A consolidated collection of resources for you to learn and understand algorithms and data structures easily.
It is difficult to find consolidated resources on algorithms. This repo hopes to gather resources to help one understand algorithms better to prepare for technical tests or simply to strengthen your foundation of computer science to help you become a better coder.
Contributions are more than welcome. I cant do everything myself, so I will need all the help I can get. To
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Summaries of the algorithms topics:
What is P vs NP?
P vs NP is a notorious problem in algorithms and in Computer Science.
P stands for polynomial time (Polynomial time means that the complexity of the algorithm is O(n^k), where n is the size of your data (e. g. number of elements in a list to be sorted), and k is a constant).
NP stands for non-deterministic polynomial time.
NP-complete is a family of NP problems for which you know that if one of them had a polynomial solution then everyone of them has.
Problems can be divided into P problems, which are easily solved by computers, and NP problems are not easily solvable, but if you present a potential solution it’s easy to verify whether it’s correct or not.
Is P=NP and why do I need to care?
For the longest of time, people have been trying to prove that P=NP or otherwise. It is important that we pay attention to it because many NP problems are problems we want to solve, e.g. in circuit design or in other industrial design applications.
If it were proven that P = NP and the proof provided a specific polynomial time algorithm for an NP-complete problem, then because of the existing reduction proofs, we could immediately produce polynomial time algorithms for all our other NP problems.
Read more here:
Brute force method (Generate & Test) is simplest way to explore the space of solutions - it simply means to go through all solutions, however unlikely they may be, something which is not particularly elegant.
Divide and Conquer means to break down a problem into two or more sub-problems of the same or related type, until these become simple enough to be solved directly.
Examples:
What is DP?
DP or dynamic programming basically means to take our problem and somehow break it down into a reasonable number of subproblems so that we can use optimal solutions to the smaller subproblems to give us optimal solutions to the larger ones.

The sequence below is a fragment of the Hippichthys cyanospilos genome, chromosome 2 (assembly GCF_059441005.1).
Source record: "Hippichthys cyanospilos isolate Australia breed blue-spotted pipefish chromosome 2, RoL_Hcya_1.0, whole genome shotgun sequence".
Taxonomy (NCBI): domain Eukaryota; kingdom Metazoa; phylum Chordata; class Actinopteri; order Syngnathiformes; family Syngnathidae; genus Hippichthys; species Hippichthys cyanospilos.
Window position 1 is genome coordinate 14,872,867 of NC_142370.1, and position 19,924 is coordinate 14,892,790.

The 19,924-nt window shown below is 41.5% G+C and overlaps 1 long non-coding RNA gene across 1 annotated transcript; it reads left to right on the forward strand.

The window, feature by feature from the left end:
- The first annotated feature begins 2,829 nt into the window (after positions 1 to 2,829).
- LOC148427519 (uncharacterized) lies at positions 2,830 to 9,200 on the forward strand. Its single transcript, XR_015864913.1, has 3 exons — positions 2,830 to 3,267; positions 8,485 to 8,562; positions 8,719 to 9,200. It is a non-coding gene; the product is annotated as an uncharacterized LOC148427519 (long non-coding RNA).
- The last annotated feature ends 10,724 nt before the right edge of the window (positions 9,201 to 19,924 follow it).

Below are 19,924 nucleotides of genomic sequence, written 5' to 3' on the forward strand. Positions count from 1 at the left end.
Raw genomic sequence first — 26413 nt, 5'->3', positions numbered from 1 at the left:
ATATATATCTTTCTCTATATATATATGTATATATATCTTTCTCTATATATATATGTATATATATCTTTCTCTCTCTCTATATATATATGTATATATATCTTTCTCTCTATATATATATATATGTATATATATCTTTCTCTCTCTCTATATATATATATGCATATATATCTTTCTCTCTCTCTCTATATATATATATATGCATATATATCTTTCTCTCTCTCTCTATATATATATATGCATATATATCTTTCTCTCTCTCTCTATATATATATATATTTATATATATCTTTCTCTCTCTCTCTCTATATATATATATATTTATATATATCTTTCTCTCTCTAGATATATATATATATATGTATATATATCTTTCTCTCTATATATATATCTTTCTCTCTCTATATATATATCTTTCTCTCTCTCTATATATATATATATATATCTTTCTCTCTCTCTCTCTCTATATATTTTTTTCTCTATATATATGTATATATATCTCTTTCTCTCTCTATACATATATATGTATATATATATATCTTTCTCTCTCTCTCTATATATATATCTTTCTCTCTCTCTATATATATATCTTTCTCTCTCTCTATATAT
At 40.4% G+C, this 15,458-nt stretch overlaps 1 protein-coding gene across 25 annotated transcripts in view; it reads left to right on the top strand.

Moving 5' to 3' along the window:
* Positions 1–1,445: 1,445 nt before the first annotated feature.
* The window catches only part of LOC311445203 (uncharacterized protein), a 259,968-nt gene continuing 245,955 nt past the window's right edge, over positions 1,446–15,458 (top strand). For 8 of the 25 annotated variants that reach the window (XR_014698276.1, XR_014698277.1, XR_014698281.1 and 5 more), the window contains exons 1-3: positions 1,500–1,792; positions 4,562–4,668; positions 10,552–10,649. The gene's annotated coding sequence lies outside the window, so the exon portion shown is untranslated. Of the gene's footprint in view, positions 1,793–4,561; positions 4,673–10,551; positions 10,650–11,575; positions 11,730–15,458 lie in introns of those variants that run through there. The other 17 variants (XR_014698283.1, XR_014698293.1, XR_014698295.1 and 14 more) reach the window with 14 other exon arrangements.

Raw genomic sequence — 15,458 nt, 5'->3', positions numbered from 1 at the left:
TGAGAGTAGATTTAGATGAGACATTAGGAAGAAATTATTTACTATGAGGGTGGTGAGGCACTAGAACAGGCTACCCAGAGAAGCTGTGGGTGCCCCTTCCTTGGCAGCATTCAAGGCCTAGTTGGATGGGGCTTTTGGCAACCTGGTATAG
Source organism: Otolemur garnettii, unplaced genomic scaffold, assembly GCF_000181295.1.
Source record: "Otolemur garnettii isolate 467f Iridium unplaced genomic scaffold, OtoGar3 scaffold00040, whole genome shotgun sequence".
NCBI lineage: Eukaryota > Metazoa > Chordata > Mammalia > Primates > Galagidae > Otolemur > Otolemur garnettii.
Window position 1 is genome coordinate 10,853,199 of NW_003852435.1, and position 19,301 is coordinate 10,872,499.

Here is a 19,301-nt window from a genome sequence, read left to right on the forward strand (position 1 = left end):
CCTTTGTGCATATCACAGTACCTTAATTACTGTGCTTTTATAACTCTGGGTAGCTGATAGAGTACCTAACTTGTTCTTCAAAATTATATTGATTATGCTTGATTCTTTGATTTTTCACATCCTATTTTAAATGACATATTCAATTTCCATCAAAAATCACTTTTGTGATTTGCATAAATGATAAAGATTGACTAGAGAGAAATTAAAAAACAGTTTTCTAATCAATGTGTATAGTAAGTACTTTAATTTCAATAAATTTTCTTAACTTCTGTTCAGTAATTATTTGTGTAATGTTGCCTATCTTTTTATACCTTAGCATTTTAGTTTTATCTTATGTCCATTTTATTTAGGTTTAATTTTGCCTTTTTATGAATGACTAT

Read more:
Courses
Practice here:
Common interview questions:
Memoization is an optimization technique used primarily to speed up computer programs by storing the results of expensive function calls and returning the cached result when the same inputs occur again.
Read more here:
In greedy algorithm approach, it builds up a solution piece by piece, where the next piece that offers the most obvious and immediate benefit is chosen.
Algorithms which use the greedy approach:
Knapsack problem or the rucksack problem is part of dynamic programming and it is where given a set of items, each with a weight and a value, determine the number of each item to include in a collection so that the total weight is less than or equal to a given limit and the total value is as large as possible.
Read more here:
Practice here:
TODO
TODO
Introduction to linked lists/ Vectors vs. Linked List (13 minute video)
Link − Each link of a linked list can store a data called an element.
Next − Each link of a linked list contains a link to the next link called Next.
LinkedList − A Linked List contains the connection link to the first link called First.
Linked List contains a link element called first.
Each link carries a data field(s) and a link field called next.
Each link is linked with its next link using its next link.
Last link carries a link as null to mark the end of the list.
The linked lists have pointers to the next and the previous item unlike arrays.
Advs of Linked Lists
Disadvs of Linked Lists
Item navigation is forward only
Items can be navigated forward and backward
In a circular singly linked list, the last node of the list is made to point to the first node.
Common interview questions:
Practice here:
source: Stoimen.
Queues is a data structure which follows a First-In-First-Out (FIFO) or Last-In-Last-Out (LILO) methodology. One end is always used to insert data (enqueue) and the other is used to remove data (dequeue).
Practice here:
source: Stoimen.
Stacks is a data structure which follows a LIFO (last in, first out) methodology.